External Talent Strategies for a Global Talent Pool

External Talent Strategies for a Global Talent PoolWhy Having an External Talent Strategy is Becoming Increasingly Important

The old way of winning the talent wars was to search for and hire the very best talent and keep them inside your own four walls by offering them competitive compensation, benefits, and perks. Your hope was that your talent is better than your competitors’ talent. But over the last couple of decades, companies have increasingly found that employees who pursue what they do with passion will outperform an employee with a gun to their head every time. Circuit City learned very publicly that people are not commodities and went out of business from treating them as if they were. At the same time, we know that diversity is very important and hard to foster internally. And so it is to get to this diversity of thought in order to accelerate product launch and innovation timelines that companies must open up – it is a global economy with a global talent pool.

The question becomes: what is happening at the micro level with this global talent pool? Well, the world continues to move away from being a place where employees expect to have jobs for life, and fight against any change to this paradigm, to a world where portfolios, personal branding, and project-based work will become more common in an increasing number of industries. The evolving world of work is becoming a world in which individuals will need to be really good at collaborating and playing well with others, while also honing their skills at standing out from the crowd. At the same time, the external perception of your network value will expand from a focus on internal connections to also include the talented minds you might know outside the organization that can be brought in on different projects or challenges.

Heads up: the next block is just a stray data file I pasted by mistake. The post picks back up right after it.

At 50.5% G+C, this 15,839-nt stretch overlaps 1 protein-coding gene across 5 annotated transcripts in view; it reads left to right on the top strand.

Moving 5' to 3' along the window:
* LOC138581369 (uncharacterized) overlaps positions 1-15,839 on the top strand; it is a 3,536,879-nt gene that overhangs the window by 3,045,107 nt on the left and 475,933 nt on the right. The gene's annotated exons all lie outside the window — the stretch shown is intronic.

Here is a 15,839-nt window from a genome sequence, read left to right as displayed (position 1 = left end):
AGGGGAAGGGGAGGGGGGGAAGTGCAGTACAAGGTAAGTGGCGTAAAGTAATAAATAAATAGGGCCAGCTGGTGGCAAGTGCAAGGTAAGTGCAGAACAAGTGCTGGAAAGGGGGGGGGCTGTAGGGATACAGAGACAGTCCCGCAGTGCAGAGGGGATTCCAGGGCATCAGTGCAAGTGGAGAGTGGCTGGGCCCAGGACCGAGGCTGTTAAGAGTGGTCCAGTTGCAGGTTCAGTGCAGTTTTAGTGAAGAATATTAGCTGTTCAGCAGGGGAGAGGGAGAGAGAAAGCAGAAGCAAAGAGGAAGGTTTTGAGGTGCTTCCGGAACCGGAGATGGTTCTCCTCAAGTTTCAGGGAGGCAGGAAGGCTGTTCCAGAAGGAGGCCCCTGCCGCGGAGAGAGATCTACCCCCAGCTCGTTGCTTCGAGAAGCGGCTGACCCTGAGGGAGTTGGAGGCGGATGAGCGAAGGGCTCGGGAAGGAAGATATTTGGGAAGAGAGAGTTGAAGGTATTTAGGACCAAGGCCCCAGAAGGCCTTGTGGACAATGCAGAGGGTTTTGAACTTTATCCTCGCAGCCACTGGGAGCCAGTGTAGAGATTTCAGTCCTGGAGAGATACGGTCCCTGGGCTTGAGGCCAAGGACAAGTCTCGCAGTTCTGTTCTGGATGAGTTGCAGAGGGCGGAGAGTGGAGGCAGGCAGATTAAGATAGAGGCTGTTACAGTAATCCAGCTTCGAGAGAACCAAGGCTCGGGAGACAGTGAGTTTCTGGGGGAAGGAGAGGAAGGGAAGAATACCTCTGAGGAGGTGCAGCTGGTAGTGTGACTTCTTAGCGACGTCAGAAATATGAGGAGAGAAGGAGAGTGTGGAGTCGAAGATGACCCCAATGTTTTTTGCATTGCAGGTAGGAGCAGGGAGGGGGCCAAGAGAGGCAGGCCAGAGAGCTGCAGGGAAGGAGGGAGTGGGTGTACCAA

At the macro level, we are also confronted by an economy right now that is characterized by high unemployment – especially for the young. And for those that have jobs, many are underemployed. Meanwhile, at the other end of the age spectrum, many baby boomers will continue to look to make money and stay involved in the workplace in significant numbers. And for those not retiring who still have jobs, many employees now are doing more work but feeling less engaged. When you combine the macro and micro pictures, you can see that there is an army of talent out there looking to build their resumes or their balance sheets by working on interesting challenges and projects.

As your organization opens up and crafts a formal external talent strategy, there are several ways external talent can help benefit your organization.

Increased Speed:

  • External talent networks can form an expanded rolodex of experts that you can consult with to expand your knowledge on a particular search area or market and give you a running start instead of a standing one.
  • You can use your external talent strategy to find existing solutions from outside your industry. One example of this is a tire company adapting existing technology for cutting cheese to cutting rubber. Another is InnoCentive client OSRI, who used concrete construction principles for the purpose of oil spill cleanup (see sidebar).